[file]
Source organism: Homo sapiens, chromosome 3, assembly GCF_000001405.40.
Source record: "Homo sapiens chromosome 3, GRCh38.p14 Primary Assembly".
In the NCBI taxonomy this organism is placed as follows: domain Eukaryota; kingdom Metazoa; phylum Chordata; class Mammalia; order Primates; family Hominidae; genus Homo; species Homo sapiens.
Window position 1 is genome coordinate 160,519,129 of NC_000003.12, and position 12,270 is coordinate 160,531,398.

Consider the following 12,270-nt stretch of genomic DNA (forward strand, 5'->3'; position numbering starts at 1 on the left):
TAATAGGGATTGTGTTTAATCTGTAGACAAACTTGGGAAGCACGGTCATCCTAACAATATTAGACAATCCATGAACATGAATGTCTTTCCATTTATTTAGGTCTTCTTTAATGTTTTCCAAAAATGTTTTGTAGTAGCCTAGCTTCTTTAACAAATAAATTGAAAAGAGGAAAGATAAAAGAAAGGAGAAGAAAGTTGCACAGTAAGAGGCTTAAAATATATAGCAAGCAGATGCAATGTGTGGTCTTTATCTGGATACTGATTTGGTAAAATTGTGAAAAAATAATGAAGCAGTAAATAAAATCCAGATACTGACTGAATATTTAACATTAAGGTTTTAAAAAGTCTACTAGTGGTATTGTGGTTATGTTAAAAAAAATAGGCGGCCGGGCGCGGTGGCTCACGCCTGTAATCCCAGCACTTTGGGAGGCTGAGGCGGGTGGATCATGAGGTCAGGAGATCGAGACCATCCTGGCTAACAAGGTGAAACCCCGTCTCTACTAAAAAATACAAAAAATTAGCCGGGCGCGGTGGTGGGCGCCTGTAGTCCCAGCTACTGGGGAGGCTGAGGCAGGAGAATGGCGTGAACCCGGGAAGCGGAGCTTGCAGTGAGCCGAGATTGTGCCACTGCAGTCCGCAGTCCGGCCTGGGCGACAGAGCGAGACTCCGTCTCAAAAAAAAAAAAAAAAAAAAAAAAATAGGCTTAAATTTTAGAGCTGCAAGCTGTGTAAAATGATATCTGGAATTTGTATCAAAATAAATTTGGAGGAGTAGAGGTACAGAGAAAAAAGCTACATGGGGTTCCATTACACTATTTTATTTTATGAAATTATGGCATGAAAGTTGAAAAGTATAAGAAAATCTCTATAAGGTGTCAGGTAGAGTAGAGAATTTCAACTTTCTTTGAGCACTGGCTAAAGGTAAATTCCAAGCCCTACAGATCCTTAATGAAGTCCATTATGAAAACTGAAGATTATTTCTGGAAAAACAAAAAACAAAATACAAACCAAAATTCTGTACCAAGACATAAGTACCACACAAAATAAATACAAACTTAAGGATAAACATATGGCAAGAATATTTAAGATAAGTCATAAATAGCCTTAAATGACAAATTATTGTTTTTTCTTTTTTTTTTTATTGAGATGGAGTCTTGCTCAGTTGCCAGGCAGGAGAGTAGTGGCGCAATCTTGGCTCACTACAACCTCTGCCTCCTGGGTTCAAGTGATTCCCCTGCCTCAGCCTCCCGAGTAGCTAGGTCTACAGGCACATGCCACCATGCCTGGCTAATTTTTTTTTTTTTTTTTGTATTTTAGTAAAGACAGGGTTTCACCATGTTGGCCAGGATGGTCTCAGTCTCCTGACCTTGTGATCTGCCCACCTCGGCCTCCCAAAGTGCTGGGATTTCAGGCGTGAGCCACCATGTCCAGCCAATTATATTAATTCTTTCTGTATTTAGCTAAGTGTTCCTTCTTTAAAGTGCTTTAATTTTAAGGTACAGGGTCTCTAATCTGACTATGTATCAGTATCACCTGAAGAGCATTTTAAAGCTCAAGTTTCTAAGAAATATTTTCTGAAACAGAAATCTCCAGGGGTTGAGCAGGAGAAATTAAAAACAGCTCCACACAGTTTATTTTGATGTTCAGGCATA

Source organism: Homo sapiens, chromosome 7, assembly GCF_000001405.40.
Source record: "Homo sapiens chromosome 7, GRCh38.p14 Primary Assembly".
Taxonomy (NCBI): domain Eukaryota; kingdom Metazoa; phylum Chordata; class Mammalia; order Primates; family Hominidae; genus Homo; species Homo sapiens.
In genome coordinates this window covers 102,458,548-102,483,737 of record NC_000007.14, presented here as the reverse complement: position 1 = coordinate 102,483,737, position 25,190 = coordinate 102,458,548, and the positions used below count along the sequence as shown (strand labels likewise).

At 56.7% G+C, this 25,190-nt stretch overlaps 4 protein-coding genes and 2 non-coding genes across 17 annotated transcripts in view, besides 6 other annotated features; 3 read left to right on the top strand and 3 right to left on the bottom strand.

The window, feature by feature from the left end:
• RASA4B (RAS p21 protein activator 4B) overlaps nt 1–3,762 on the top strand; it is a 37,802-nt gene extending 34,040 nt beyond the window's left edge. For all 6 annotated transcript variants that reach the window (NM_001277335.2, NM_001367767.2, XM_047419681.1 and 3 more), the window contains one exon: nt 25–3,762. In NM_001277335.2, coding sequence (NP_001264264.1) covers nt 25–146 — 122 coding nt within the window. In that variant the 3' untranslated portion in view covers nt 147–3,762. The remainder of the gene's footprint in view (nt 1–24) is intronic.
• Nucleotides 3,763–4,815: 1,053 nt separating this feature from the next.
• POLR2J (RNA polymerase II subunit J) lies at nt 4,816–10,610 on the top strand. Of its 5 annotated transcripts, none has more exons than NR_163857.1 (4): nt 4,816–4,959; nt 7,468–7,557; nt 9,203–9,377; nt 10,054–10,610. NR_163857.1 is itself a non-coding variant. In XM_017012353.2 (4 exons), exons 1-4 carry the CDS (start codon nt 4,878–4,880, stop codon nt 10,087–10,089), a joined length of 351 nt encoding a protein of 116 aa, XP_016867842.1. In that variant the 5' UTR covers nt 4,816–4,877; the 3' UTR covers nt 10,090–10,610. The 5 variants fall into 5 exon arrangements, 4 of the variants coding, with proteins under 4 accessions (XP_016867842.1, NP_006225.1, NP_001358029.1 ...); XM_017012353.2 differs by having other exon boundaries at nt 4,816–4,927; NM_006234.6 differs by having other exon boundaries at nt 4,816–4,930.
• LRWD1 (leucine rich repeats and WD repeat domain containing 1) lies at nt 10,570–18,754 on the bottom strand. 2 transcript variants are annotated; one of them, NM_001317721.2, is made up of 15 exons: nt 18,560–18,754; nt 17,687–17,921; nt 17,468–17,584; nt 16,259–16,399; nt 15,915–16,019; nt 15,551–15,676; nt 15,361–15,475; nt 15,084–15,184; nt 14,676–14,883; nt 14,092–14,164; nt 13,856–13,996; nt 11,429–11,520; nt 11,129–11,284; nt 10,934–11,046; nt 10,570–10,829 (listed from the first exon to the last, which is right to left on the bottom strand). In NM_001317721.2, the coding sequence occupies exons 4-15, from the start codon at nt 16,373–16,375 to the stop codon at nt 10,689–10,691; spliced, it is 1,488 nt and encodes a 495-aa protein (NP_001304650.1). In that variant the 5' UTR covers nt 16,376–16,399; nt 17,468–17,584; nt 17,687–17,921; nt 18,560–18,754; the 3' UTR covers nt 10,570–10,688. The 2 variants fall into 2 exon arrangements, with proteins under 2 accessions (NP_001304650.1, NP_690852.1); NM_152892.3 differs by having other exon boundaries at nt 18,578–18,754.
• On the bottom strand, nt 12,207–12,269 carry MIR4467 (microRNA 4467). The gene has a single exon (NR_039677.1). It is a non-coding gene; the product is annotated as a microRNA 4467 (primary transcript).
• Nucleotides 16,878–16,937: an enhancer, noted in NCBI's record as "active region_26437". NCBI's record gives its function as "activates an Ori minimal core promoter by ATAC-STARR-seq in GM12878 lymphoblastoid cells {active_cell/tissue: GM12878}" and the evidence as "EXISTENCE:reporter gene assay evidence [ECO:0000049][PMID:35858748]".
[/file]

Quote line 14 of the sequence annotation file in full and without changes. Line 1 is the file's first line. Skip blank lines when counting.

• Nucleotides 3,763–4,815: 1,053 nt separating this feature from the next.